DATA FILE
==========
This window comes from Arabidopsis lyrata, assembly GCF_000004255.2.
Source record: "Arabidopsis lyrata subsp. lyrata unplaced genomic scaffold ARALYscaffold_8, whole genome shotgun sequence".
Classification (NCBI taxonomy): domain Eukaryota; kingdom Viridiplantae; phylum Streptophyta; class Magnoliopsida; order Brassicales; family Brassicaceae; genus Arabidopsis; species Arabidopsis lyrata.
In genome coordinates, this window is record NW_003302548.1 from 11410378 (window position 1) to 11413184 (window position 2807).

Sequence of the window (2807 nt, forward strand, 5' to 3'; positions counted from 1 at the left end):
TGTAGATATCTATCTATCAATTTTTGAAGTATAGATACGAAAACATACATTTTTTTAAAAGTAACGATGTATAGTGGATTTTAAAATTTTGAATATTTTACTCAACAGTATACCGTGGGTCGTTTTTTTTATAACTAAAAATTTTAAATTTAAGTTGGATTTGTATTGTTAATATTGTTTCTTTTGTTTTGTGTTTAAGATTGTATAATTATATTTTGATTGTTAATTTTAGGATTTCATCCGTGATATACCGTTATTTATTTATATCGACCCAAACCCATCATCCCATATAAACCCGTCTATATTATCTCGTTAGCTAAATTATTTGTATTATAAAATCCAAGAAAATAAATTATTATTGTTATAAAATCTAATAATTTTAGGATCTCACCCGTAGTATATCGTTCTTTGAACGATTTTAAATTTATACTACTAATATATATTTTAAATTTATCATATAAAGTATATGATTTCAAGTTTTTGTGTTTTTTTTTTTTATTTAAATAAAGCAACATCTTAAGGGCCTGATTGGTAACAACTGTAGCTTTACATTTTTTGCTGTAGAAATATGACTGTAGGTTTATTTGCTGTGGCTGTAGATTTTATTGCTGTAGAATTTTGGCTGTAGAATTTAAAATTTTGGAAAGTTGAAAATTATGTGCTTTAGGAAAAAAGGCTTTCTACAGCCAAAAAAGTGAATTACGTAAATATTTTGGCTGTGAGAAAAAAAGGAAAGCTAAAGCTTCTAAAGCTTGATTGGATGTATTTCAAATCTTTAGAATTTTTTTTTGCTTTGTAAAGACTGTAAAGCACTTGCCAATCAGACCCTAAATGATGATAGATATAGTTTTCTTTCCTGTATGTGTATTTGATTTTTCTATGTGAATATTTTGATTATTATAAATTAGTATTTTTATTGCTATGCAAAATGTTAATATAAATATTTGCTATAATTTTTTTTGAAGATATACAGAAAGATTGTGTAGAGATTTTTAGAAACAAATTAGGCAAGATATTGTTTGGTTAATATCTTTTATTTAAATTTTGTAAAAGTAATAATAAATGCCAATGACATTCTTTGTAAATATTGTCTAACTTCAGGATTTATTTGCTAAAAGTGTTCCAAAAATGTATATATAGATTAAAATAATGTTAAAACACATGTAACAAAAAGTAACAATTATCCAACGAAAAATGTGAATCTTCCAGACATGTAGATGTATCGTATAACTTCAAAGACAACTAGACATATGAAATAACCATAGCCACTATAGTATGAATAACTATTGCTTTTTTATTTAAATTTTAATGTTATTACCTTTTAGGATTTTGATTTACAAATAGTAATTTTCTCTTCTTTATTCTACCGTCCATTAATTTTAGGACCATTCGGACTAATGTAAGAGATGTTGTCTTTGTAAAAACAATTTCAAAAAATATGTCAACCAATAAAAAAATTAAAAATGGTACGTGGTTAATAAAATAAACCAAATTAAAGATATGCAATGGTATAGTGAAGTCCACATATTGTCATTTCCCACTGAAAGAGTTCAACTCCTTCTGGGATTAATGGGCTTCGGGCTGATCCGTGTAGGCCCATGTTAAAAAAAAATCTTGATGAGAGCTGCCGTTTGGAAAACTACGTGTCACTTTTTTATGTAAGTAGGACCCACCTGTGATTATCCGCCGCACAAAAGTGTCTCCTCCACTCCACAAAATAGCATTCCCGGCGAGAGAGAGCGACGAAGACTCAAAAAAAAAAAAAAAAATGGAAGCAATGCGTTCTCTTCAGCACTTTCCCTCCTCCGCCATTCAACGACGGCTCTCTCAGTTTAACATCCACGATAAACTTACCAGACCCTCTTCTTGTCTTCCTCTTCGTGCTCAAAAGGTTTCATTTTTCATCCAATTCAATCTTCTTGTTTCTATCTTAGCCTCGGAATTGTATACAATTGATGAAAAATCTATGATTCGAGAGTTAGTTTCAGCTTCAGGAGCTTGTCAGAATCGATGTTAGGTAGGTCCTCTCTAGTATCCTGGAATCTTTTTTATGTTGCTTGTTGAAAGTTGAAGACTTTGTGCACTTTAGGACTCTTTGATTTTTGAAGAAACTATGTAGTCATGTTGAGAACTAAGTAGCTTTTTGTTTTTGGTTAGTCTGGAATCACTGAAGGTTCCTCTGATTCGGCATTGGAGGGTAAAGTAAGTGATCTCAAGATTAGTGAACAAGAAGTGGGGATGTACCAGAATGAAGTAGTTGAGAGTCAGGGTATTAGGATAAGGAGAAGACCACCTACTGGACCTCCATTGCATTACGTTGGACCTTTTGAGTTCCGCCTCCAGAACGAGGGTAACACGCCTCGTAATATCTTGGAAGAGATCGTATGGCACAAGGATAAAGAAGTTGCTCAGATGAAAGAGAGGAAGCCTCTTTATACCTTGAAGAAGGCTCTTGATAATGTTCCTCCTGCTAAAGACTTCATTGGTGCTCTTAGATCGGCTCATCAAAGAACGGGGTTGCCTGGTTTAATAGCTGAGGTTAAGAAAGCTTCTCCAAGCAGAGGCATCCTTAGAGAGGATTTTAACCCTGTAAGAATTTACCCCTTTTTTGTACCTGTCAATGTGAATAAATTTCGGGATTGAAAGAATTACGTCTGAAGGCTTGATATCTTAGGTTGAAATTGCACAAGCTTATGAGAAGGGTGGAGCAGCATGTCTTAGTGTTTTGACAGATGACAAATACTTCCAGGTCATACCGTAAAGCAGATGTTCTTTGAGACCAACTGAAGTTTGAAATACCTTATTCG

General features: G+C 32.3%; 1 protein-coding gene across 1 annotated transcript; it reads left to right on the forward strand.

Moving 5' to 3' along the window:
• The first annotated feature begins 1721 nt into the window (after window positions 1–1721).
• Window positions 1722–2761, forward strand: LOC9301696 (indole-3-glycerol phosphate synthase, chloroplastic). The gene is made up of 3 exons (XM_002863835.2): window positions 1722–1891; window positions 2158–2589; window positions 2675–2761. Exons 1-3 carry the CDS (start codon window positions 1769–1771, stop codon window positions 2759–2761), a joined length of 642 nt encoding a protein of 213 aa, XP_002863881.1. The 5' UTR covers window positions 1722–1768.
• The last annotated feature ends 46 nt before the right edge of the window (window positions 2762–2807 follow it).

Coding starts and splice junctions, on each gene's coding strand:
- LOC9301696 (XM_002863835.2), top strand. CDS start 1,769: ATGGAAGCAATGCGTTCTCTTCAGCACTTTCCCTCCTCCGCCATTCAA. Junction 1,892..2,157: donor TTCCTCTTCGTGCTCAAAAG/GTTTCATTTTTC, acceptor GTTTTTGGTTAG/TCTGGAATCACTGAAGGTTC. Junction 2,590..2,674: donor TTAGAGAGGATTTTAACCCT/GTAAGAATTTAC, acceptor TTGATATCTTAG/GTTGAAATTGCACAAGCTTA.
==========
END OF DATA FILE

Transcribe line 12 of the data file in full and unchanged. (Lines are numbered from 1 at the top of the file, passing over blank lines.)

Coding starts and splice junctions, on each gene's coding strand: